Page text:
If you think medical device advertising is immune from criminal prosecution, look to the current charges against the CEO of Vascular Solutions.
This medical device maker and its CEO are facing conspiracy and other charges, around their sales pitches to physicians.
The issue is basically this: how far can a company veer from the intended use for which it received 510k medical device clearance from FDA?
The device at the center of the dispute was called the Vari-Lase Short Kit, which used laser energy to seal off diseased blood vessels that lead to varicose veins. The company has said it voluntarily pulled the $300 device off the market in 2014 after it sold only 1,800 kits nationwide in seven years.
The device had FDA approval to block off superficial veins near the surface of the skin, but prosecutors say it was never approved to seal off the short, twisty “perforator” veins that connect with blood vessels deeper in the legs.
Sealing off perforators can create blood clots that can travel toward the lungs and cause a potentially life-threatening pulmonary blockage, prosecutors say, though they don’t name any affected patients. The two sides disagree about the safety findings from a company-sponsored 2007 clinical trial….
In court filings, the company acknowledges that doctors had already started using longer versions of the Vari-Lase line of devices “to treat short vein segments, including perforator veins.” So around 2007, Vascular Solutions says it began developing its “short kit” to treat short vein segments. Prosecutors argue that the company deliberately created the meaningless phrase “short vein segments” to get around explicit warnings from the FDA.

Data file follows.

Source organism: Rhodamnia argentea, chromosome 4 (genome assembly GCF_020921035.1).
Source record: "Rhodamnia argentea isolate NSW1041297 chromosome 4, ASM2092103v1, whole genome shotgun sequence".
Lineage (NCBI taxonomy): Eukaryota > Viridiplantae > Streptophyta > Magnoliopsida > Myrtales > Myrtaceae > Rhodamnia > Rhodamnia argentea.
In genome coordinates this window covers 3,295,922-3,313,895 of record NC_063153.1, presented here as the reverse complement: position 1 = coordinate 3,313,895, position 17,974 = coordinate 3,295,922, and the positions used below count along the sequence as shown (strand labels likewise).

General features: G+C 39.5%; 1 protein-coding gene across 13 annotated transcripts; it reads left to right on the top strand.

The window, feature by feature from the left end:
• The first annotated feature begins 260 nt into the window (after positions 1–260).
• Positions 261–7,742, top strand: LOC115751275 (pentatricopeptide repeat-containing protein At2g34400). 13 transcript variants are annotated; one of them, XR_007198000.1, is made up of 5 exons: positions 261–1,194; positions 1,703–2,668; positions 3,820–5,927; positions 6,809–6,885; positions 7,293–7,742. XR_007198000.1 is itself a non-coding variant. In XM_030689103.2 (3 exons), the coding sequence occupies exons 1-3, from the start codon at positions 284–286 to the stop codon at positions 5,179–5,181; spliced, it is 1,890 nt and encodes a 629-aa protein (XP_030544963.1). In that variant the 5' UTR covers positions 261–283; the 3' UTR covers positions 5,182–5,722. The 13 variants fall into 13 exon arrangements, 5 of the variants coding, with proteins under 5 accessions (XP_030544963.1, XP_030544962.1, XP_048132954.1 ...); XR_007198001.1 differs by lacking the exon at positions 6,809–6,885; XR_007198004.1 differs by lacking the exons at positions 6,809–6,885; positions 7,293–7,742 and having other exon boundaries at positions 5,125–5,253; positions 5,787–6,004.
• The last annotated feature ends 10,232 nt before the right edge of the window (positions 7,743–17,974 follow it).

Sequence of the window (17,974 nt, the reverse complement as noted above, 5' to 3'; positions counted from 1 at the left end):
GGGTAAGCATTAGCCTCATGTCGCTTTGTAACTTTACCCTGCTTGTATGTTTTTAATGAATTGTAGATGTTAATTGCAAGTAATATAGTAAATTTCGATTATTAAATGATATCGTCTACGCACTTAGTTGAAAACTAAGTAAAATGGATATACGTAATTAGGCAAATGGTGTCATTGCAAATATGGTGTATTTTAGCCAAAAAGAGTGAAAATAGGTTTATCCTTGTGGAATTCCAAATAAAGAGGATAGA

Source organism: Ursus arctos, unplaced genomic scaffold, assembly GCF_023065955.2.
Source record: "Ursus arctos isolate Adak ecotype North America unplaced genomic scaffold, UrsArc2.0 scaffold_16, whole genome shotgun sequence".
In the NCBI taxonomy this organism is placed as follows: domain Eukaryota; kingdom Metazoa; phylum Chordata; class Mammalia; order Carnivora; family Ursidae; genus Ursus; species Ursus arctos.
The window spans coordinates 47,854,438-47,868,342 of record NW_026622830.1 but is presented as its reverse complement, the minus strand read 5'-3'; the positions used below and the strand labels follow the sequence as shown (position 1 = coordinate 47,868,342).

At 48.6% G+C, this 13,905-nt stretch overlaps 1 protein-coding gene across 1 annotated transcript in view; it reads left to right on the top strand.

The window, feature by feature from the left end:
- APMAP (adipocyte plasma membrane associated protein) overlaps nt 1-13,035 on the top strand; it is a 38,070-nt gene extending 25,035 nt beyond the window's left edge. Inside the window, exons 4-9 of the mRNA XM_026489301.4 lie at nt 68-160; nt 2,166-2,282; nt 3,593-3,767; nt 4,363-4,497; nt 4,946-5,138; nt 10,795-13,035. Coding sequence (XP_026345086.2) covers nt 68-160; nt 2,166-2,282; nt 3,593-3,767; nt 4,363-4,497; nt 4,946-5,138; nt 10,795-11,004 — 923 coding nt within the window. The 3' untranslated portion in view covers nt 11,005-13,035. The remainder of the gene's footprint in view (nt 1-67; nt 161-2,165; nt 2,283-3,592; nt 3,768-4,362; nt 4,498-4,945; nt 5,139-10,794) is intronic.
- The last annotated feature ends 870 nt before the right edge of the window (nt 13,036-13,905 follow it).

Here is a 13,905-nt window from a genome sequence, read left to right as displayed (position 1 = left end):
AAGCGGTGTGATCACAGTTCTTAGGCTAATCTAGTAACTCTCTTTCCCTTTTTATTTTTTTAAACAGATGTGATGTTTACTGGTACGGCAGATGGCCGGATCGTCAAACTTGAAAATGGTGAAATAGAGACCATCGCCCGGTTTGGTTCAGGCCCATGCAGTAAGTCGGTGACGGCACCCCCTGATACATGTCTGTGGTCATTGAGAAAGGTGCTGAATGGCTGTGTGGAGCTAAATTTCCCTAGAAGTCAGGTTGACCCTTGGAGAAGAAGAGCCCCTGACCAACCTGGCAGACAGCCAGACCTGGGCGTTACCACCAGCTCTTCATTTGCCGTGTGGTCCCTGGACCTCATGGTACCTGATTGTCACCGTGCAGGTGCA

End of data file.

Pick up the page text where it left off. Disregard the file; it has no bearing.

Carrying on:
We know that physicians can recommend medical devices for off-label use, as this is considered clinical innovation and within the practice of medicine — which is regulated by the states, and outside FDA purview. But companies can be held liable for promoting and advertising their medical devices for off-label purposes (i.e., purposes not cleared by FDA under the 510k or PMA process).
The question is how far companies can go under the banner of Free Speech in marketing their medical devices, before these claims will get the companies (and their chief executives) in legal hot water.
Not very far, according to FDA.
From a lawyer’s perspective, this case challenges the view in the 2nd Circuit (U.S. Court of Appeals) Caronia case that a salesperson had a First Amendment right of free speech to speak truthfully about the drug Xyrem, even for conditions not approved by FDA. Other courts since have disagreed with Caronia.
From a marketing perspective, the Vascular Solutions case is a warning shot by FDA.
For the ordinary consumer, whether something is marketed for “superficial” varicose” veins or “twisty perforator veins” may be a bit arcane.
However, companies must remember that FDA is charged with protecting public safety; and, either FDA or FTC (or state attorneys general or private plaintiffs) can bring an action for claims they find false, deceptive, or misleading.
Perhaps here, the company should have been counseled by its FDA attorneys to be more cautious regarding the claims around the medical device, given that there is a medical distinction between treating superficial veins and treating “perforator” veins.
It’s unclear whether using the phrase “short vein segments” was indeed a clever ploy to “get around” FDA rules by injecting “meaningless” language into the marketing. FDA can allege what it wants – we’re not mind-readers, though.
It is clear that medical device makers should have FDA legal counsel review all marketing material — including websites and scripts to be used by salespeople – so as to mitigate risks of FDA enforcement, which can include criminal prosecution of the company’s executives. Ask your healthcare and FDA law firm to review your medical device marketing in light of current FDA enforcement hot buttons, and with an eye toward risk mitigation.